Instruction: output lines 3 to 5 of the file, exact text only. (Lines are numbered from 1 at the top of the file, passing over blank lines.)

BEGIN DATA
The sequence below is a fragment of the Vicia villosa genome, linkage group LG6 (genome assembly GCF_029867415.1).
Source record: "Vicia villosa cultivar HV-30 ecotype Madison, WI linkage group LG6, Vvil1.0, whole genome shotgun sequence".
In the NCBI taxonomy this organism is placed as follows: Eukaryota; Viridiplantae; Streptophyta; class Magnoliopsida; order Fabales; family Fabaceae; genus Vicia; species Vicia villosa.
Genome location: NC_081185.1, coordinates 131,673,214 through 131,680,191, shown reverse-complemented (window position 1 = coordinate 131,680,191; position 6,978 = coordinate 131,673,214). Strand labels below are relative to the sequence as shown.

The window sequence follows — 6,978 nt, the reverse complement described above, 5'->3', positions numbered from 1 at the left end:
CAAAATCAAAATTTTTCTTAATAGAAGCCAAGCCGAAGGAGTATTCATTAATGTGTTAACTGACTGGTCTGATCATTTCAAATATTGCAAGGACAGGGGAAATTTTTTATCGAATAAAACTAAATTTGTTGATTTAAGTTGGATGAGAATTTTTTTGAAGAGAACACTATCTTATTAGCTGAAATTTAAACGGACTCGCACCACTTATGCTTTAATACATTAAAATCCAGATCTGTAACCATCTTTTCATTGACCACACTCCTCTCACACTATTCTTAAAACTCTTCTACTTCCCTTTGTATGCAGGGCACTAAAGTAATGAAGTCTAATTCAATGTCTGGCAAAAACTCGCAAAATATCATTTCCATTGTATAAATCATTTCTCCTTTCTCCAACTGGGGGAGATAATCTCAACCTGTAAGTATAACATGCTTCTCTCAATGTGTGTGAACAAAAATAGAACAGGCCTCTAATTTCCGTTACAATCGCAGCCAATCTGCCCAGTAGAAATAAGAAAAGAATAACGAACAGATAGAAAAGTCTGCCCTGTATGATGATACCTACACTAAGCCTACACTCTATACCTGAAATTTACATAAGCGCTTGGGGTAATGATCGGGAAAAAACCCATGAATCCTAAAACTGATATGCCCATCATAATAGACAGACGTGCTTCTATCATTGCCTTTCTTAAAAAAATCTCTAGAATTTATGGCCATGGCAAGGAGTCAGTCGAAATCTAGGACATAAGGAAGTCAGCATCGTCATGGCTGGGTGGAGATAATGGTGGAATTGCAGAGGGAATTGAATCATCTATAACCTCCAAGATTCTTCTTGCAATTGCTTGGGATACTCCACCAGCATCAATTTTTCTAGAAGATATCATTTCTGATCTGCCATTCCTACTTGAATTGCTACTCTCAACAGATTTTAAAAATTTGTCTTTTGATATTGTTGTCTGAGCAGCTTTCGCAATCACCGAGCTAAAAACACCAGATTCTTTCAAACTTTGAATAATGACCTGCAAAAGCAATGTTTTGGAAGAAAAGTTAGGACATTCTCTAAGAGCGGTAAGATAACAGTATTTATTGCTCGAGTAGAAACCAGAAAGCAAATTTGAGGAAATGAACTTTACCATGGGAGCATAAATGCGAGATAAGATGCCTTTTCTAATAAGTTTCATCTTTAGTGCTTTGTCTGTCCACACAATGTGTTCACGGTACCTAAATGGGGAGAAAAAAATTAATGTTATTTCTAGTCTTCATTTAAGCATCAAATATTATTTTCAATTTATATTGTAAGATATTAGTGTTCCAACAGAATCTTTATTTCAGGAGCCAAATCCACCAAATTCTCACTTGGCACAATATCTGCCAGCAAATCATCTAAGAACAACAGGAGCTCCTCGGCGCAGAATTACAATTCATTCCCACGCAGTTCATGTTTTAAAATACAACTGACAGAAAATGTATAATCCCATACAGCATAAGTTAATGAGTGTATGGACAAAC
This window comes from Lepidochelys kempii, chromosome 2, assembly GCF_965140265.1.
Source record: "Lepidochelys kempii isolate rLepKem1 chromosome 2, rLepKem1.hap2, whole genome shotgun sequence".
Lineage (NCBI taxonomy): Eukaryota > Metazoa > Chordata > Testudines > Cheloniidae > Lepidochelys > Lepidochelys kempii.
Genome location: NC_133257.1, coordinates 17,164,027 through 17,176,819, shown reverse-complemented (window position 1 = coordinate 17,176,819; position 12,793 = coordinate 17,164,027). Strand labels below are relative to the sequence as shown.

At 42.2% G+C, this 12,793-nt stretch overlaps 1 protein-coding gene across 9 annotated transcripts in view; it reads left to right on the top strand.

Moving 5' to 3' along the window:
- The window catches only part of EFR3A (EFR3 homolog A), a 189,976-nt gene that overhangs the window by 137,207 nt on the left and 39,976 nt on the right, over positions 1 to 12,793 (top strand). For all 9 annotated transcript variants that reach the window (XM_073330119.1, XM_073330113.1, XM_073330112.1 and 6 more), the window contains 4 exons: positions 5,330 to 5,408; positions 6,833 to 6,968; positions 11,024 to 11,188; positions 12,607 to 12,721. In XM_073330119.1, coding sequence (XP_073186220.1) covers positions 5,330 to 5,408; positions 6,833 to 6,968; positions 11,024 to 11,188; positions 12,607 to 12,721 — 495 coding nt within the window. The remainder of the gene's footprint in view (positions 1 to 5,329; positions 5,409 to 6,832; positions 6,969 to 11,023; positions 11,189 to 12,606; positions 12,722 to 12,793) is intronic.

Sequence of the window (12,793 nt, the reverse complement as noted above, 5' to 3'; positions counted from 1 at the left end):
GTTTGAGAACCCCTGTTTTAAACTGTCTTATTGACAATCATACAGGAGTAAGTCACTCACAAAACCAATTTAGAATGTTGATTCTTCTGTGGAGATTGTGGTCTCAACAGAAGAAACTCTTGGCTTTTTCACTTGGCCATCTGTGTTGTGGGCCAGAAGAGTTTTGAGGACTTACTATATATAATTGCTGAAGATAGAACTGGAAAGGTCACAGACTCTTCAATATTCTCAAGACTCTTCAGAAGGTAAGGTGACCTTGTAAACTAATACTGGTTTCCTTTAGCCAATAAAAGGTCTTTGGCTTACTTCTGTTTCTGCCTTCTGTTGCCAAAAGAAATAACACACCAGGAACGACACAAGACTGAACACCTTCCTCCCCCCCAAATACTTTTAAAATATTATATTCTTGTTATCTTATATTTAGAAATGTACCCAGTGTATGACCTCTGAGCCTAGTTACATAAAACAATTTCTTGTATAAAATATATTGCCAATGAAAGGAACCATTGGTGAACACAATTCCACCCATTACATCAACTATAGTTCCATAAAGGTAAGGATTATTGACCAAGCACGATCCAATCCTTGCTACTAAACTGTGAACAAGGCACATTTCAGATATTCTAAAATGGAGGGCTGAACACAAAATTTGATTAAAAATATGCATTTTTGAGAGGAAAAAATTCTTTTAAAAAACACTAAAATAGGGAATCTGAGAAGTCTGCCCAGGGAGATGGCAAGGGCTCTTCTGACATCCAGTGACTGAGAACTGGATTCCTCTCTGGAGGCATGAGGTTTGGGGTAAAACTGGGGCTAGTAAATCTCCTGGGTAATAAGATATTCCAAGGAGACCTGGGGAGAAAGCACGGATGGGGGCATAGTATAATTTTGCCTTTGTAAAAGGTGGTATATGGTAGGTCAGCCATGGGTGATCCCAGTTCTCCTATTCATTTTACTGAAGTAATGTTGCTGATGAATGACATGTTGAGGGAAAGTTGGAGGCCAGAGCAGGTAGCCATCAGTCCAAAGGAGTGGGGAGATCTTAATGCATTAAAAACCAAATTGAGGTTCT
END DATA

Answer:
In the NCBI taxonomy this organism is placed as follows: Eukaryota; Viridiplantae; Streptophyta; class Magnoliopsida; order Fabales; family Fabaceae; genus Vicia; species Vicia villosa.
Genome location: NC_081185.1, coordinates 131,673,214 through 131,680,191, shown reverse-complemented (window position 1 = coordinate 131,680,191; position 6,978 = coordinate 131,673,214). Strand labels below are relative to the sequence as shown.

The window sequence follows — 6,978 nt, the reverse complement described above, 5'->3', positions numbered from 1 at the left end: